(CBS/AP) A massive aerial assault and a break in harsh winds helped firefighters make their first major progress against Southern California's firestorm, raising evacuees' hopes of returning home for good. But flames were still drawing perilously toward thousands of homes.
The hot, dry Santa Ana winds that have whipped the blazes into a destructive, indiscriminate fury since the weekend were expected to all but disappear Thursday.
"That will certainly aid in firefighting efforts," National Weather Service meteorologist Jamie Meier said.
The record high temperatures of recent days began succumbing to cooling sea breezes, and two fires that burned 21 homes in northern Los Angeles County were fully contained.
President Bush, who has declared a major disaster in a seven-county region, was scheduled to arrive in California Thursday and to take an aerial tour of the burn areas, accompanied by Gov. Arnold Schwarzenegger.
"It's a sad situation out there in Southern California," Mr. Bush said outside the White House before leaving for California. "I fully understand that the people have got a lot of anguish in their hearts. They just need to know a lot of folks care about them."
Gov. Schwarzenegger was effusive in his praise those who've worked tirelessly to fight the blazes. "There are some firefighters that I've talked to they worked 36 hours and they're still pumped up and wanting to do more," he told CBS' The Early Show co-anchor Harry Smith.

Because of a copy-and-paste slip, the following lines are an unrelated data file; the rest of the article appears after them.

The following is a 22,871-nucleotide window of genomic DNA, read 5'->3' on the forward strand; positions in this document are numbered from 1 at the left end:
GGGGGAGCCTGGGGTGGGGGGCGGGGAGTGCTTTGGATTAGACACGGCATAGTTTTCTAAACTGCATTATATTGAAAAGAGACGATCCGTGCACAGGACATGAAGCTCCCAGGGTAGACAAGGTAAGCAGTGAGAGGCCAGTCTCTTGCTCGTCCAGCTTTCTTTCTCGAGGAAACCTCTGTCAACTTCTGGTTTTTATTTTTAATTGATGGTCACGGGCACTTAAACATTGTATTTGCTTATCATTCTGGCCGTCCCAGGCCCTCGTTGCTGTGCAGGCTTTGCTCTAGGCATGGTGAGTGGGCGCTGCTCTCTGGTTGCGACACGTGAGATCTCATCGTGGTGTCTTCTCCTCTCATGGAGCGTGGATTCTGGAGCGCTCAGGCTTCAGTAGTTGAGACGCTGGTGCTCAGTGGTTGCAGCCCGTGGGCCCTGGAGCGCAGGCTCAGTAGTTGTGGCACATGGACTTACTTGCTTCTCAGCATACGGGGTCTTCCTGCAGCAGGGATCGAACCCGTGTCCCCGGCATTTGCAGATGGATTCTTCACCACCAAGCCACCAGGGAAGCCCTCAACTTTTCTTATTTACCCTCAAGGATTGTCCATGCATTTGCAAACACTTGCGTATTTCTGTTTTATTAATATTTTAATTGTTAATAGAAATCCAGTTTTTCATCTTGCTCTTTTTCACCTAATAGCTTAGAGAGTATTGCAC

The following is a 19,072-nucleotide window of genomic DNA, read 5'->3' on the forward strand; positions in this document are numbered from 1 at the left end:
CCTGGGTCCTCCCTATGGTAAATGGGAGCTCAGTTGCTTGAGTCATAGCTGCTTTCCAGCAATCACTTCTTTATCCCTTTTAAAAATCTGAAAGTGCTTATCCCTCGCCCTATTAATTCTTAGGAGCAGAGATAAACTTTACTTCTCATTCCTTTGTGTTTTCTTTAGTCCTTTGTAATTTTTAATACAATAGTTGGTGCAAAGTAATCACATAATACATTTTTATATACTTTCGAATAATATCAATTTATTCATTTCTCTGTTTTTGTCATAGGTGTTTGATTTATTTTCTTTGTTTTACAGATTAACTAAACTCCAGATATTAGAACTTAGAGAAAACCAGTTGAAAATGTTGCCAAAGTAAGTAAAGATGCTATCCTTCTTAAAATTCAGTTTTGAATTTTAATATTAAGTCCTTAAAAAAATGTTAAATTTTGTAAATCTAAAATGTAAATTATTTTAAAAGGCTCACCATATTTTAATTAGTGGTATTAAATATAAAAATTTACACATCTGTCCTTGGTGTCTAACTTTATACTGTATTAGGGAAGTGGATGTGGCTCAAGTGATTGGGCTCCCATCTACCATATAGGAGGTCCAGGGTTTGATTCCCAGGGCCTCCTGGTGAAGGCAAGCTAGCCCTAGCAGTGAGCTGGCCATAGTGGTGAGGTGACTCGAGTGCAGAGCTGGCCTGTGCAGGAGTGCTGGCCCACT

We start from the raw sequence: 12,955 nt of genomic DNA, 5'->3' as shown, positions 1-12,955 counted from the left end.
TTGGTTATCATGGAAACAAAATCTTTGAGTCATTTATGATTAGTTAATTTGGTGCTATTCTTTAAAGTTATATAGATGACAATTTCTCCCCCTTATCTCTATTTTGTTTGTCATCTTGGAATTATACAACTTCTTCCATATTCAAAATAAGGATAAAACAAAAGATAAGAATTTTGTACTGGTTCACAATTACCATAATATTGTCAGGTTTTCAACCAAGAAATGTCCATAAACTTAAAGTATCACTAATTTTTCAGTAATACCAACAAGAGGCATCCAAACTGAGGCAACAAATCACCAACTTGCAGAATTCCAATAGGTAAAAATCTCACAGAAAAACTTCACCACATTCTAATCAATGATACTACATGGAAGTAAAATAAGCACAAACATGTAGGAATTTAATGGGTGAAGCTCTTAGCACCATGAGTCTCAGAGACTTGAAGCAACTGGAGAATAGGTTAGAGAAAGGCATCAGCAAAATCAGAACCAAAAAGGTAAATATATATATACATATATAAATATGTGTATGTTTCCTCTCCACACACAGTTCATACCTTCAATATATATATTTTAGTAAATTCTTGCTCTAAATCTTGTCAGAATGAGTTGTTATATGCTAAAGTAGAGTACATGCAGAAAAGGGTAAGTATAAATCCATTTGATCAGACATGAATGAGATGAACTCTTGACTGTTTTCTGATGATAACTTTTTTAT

Losses total at least $1 billion in San Diego County alone, and include a third of the state's avocado crop. The losses are half as high as those in Southern California's 2003 fires, but are certain to rise.
So far, at least 15 fires have destroyed about 1,500 homes since they began late Saturday.
The burn area of nearly 460,000 acres - about 719 square miles - stretches in a broad arc from Ventura County north of Los Angeles east to the San Bernardino National Forest and south to the U.S.-Mexico border.
The more hopeful news on the fire lines came a day after residents in some hard-hit San Diego County neighborhoods were allowed back to their streets, many lined with the wreckage of melted cars.
In upscale Rancho Bernardo, house after house had been reduced to a smoldering heap. Cheryl Monticello, 38 and eight months pregnant, knew what she would find when she came back Wednesday because a city official warned her that the house was lost. But she had to see it for herself.
"You really need to see it to know for sure," Monticello said.
Only the white brick chimney and her daughter's backyard slide had survived the inferno that bore down on her neighborhood Monday morning.
Running Springs resident Ricky Garcia returned to his house in the San Bernardino Mountains on Wednesday, panicked that his street had been wiped out and his cats, Jeff and Viper, were lost.
But his house, a new home built on a cleared lot, was unscathed, unlike those of his neighbors. Hiding underneath a porch and mewing loudly was Jeff, his long, black hair gray with ash. Viper, however, was nowhere in sight.
"I'm excited to see my cat and my house, but absolutely devastated for my neighbors," he said, after loading Jeff into a carrier and preparing to evacuate again. "I've been through fires before, but this one hit a lot closer to home."
Meanwhile, homeowners fear that insurance companies will raise rates or even cancel policies in the wake of the fires.